Tag King Kong

Son of Kong, The (1933)

The Son of Kong (1933)

SEE! The cannibals! The earthquake! The sea serpent! The fighting monsters of ages past!

After King Kong’s rampage through New York, filmmaker Carl Denham is counting the cost. Penniless and faced with numerous lawsuits served against him, he is approached by Captain Engelhorn, the captain of the ship of that brought Kong to New York and who is also facing charges, with an offer that the two men flee to avoid their inevitable prison sentences. After attempting to make money by shipping cargo around the Dutch East Indies on Engelhorn’s ship, they bump into Norwegian Nils Helstrom who originally sold Denham the map to Skull Island. He convinces them that there is great treasure hidden on the island and together they set sail to find it. But when they get there, they discover an ape that they believe is the son of King Kong.


After the phenomenal success of King Kong in 1933, a sequel was rushed into production. But Ernest B. Schoedsack was told that he would have a lower budget and would be only given six months to make the film so that it would be ready for release by Christmas…in the same year! That’s a harsh production schedule for any fantasy film to adhere to given the amount of painstakingly-detailed stop-motion animation shots on display, let alone the sequel to one of cinema’s titanic classics. And let’s face it, no sequel was ever going to be able to top the original for sheer spectacle.

Not many people are aware that King Kong spawned a sequel based around his offspring (the whereabouts of Mrs Kong have never been revealed but I hope she didn’t bolt on them both!) but The Son of Kong deals with just that. It’s hardly a lesser remake of the original like many a sequel is, though it shares many similarities once Denham and co. arrive on Skull Island by putting the human characters in danger from hungry beasts. This one goes off on its own tangent a little more thanks to Kong Jr. only being about twice the height of a normal man and not a giant ape. Plus it doesn’t end up back in New York but history repeating itself twice would have been a stretch too far.

The story picks up a few weeks after the events of the original, with distraught and disgraced Carl Denham (Robert Armstrong) being the main character now – neither Fay Wray or Bruce Cabot return to their roles. Armstrong said that this was his favourite film out of the two as it gave Denham more character to play with. He’s right – he’s no longer a maverick producer with visions of dollar signs running through his brain but a man broken by tragedy. The responsibility that Denham bears for Kong’s death weighs heavy on him throughout the film and his sombre apology to Kong Jr. is rather heart-warming in its sincerity. Denham truly feels remorse for what happened and Armstrong is able to channel that to good success, even if there are few moments when the old Denham tries to break out. Frank Reicher resuming his role as Captain Engelhorn also adds some continuity to the film’s links with the original. However Fay Wray’s replacement, Helen Mack, doesn’t play a pivotal role in the film and has blatantly been cast as a damsel-in-distress for the sake of casting. Beauty did not kill the beast in this one.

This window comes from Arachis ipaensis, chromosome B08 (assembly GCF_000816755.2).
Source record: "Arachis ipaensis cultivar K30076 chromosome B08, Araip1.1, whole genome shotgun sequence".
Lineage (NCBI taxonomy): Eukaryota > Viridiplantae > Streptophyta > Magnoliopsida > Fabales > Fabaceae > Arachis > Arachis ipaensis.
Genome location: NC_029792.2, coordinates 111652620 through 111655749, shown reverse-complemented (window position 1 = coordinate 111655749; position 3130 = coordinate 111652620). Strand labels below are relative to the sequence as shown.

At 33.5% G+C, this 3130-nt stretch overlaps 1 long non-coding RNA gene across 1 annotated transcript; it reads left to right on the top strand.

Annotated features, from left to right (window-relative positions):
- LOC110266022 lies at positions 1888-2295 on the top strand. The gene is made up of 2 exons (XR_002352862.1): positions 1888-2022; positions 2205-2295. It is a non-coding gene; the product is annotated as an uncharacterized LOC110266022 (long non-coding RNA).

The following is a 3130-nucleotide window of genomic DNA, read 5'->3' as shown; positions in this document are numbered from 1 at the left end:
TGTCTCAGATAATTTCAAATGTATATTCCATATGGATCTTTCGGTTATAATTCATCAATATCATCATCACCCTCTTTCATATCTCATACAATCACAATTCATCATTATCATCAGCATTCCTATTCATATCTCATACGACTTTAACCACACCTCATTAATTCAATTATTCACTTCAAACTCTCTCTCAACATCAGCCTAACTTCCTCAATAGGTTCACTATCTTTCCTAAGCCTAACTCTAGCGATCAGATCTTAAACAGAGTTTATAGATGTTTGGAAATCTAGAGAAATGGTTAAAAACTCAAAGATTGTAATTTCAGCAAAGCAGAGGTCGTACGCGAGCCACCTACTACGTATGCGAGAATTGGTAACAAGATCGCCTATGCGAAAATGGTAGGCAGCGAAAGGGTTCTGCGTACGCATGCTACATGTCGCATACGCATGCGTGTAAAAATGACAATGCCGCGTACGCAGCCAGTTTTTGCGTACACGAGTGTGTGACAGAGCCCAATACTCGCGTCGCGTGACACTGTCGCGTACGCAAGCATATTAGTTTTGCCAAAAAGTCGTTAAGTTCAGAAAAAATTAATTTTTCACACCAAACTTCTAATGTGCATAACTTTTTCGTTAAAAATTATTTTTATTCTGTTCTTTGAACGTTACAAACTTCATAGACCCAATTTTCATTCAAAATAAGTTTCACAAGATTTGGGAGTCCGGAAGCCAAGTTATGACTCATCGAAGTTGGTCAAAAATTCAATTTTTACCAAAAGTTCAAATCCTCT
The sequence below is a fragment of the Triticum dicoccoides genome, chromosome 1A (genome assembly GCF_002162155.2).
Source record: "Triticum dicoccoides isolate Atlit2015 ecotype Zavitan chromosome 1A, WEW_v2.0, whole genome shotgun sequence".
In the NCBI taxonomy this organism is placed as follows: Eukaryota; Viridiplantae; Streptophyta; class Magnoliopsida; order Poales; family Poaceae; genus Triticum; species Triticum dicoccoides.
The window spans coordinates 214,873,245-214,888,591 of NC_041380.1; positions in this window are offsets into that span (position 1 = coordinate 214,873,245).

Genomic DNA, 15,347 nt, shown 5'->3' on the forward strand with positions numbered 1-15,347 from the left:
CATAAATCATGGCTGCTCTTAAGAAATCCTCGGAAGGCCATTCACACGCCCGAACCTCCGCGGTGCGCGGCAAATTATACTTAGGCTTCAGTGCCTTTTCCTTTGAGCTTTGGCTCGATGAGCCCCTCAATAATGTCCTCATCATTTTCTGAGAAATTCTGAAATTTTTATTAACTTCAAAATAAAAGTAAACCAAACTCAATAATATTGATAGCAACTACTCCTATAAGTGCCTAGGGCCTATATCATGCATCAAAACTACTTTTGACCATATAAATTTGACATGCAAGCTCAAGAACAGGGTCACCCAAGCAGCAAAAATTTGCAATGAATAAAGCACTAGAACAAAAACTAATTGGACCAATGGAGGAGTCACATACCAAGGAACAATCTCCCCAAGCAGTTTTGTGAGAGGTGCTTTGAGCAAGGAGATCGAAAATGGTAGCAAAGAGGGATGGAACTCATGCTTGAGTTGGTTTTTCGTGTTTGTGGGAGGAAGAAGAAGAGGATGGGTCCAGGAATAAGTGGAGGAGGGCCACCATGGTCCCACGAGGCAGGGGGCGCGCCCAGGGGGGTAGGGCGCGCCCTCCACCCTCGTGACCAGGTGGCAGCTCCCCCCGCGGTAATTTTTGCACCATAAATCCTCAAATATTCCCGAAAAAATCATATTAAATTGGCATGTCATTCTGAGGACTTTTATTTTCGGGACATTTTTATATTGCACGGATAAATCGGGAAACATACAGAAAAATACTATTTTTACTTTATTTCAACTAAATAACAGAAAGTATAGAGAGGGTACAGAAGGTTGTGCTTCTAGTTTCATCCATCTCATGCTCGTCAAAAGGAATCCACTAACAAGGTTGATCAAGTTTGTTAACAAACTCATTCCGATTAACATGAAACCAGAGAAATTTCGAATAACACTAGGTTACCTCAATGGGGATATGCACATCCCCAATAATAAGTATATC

But apart from Denham traversing a nice character arc between this and the original, The Son of Kong is clearly a rushed production which doesn’t deliver anything like the qualities of King Kong. It’s only a little over sixty minutes long and it takes the characters nearly half of the film to arrive on the island. Whilst the film eventually picks up pace when it gets to the island, things pick up too late and they’re over way too quickly to leave any lasting impression. Once on the island, the handful of human characters are put in peril with the island native beastly inhabitants desperate to make a meal out of them. And Kong Jr. is on hand to save the day.

Kong Jr looks alright to say that the animation was rushed along in six months by Willis O’Brien. He doesn’t have the same awe and majesty about him that his dad did and his less-than-imposing height and albino look does more to appeal to children than anything. The animation isn’t as complicated as it was before but O’Brien understands the need to give Kong Jr. the same sort of quirky mannerisms that his father had to add personality and humanity to the character. It’s hard not to warm to Kong Jr. in a way that we couldn’t with his father and it adds more emotional impact to the teary-eyed finale which was never going to top the infamous ascent to the top of the Empire State Building but does a good job of doing the best it can with the circumstances. The lasting impression that Kong Jr. makes on the audience is surprising given how little he’s on the screen but he’s a credit to the stop motion animation of Willis O’Brien. If only Denham and his gang had arrived on the island a little earlier in the film to give the film more of an overall impression.


More friendly in tone and approach than its predecessor, it can’t compete for spectacle or horror with King Kong but, like the infant ape on the screen, The Son of Kong is hard not to feel some affection for. It’s blatantly a missed opportunity however and it would have been interesting to see how much better it could have been had everyone been given a year or two to make it.





King Kong (1933)

King Kong (1933)

A Monster of Creation’s Dawn Breaks Loose in Our World Today!